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Staying Active

The CDC recommends that adults get 150 minutes of moderate-intensity aerobic activity a week (or 75 minutes of vigorous aerobic activity) and 2 or more days a week of muscle strengthening activities for all major muscle groups, including your legs, hips, back, chest, shoulders, and arms.

Vigorous vs Moderate Activity

Vigorous activity should make you feel challenged, make your breathing hard enough that a conversation becomes difficult, and should make your heart rate range from 77%-93% of your maximum heart rate. You can estimate your maximum heart rate based on your age. To estimate your maximum age-related heart rate, subtract your age from 220. For example, an estimated maximum heart rate for a relatively healthy 50-year-old person would be (220-50=170). Please keep in mind that medical conditions and certain medications can affect your heart rate and these calculations. Please consult with your physician when determining your maximum heart rate.

Some examples of vigorous activity are:

  • Jogging
  • Swimming laps
  • Riding a bike uphill

Moderate activity should feel less challenging, and you should be able to carry on a conversation. Your heart rate should range between 65%-75% of your maximum heart rate. Some examples of moderate activity are:

  • Walking briskly
  • Mowing the lawn
  • Dancing
  • Swimming
  • Bicycling on level terrain

Make Exercise a Daily Habit

The Harvard School of Public Health gives us 10 great tips on how to make exercise a daily habit.

  • Piece your workout together. If you do not have a lot of time in your day, do short workouts throughout the day.
  • Exercise with a friend. Having a workout partner can help you stay motivated.
  • Keep it brisk. Walking briskly may help control weight better than walking at a leisurely pace.
  • Move your feet before you eat. Go to the gym or on a walk and have lunch afterward.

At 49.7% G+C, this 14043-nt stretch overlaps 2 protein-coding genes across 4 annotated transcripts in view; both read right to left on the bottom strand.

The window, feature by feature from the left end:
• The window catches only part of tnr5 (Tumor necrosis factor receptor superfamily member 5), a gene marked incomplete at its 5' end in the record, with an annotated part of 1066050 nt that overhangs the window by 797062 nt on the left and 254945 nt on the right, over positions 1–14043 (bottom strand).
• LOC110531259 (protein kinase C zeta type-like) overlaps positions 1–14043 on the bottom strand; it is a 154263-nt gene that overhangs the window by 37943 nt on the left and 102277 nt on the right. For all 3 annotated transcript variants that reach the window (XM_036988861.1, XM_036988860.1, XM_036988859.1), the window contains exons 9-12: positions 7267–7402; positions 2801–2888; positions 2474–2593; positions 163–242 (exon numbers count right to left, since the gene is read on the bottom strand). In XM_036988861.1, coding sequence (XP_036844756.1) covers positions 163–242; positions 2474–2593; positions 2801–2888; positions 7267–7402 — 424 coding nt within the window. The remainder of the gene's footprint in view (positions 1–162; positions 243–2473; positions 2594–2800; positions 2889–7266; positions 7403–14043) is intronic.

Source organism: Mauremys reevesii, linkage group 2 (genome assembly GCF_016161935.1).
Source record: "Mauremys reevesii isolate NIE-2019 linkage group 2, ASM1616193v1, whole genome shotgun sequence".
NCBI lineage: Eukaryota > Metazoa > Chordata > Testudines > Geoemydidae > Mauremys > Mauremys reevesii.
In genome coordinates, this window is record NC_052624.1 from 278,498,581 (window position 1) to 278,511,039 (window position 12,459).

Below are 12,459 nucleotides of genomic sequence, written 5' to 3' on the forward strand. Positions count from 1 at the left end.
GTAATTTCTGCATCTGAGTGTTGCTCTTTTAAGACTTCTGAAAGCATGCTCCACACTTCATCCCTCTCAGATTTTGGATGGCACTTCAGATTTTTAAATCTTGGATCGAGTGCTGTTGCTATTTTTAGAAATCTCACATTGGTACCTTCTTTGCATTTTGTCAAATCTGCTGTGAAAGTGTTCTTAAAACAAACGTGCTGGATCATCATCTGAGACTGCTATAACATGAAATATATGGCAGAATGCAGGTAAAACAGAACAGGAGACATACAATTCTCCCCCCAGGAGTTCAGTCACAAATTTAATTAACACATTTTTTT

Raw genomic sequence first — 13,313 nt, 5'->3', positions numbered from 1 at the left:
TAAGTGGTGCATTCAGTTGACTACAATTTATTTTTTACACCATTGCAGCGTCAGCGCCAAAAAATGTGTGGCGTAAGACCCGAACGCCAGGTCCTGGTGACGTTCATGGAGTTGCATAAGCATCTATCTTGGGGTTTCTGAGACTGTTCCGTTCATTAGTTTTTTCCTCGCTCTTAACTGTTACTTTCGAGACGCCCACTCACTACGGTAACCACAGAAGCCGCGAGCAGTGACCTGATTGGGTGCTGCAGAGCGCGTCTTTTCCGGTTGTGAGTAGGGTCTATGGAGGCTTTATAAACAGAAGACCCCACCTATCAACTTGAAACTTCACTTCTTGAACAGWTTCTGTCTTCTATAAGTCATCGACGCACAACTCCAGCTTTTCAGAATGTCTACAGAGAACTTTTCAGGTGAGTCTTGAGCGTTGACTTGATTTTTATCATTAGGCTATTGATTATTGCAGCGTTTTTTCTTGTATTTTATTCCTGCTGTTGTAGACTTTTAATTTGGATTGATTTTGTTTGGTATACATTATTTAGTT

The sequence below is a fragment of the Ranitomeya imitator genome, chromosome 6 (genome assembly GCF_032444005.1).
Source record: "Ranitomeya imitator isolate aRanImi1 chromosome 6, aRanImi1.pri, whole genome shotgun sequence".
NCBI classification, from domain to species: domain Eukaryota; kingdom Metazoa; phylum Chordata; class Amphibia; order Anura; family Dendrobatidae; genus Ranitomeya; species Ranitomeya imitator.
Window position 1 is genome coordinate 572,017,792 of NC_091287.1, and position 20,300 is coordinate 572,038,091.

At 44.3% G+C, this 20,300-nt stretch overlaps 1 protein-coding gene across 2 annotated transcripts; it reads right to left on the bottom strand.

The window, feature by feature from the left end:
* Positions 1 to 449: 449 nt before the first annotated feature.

• Try a pedometer! Pedometers are an easy, inexpensive way to count your steps and stay motivated. Try to reach 10,000 steps per day!
  • Turn off the TV, computer, and smart phone. Cutting back on screen time is a great way to stay productive and active.
  • Turn sit time into fit time. Exercise during commercial breaks or set a reminder at work to get up and walk a few minutes every hour.
  • Sign up for a class. Find a course schedule at a local gym, community center, or dance and yoga studios. Learn about new activities that you enjoy and stay active.
  • Plan exercise into your day. Set aside a specific time in your schedule to work out and stick to it!
  • Reward yourself. Set short-term goals and reward yourself for achieving them.

Exercising with the Family

Exercising with family provides support and accountability. When you exercise with your kids, you are teaching them good health habits. To get everyone involved, choose activities the entire family can enjoy and even take turns picking activities! The Mayo Clinic provides fitness ideas for all members of the family:

  • Ideas for Toddlers and Preschoolers
    • Explore a playground. Play on the playground equipment with your child! Use the swings and the jungle gym to keep you both active.
    • Play active games like soccer, flag football, or tag!
    • Make up your own family game! It can involve jumping, running, lunging, squatting, and crawling. This can make exercise fun and get your heart rate up!
    • Create a scavenger hunt and make it a race!
  • Ideas for School-age kids
    • Take a walk or hike in nature. Not only will you get great exercise, but you get to take a break from electronics and catch up with your family.
    • Invest in bikes and explore your town.
    • Dance. Dancing is a fun way to get some great aerobic activity.
    • Get involved in a sport that your kids can enjoy.
    • Plan vacations in destinations that encourage outdoor activities. For example, book a trip where you can ski, hike, surf or go rock climbing.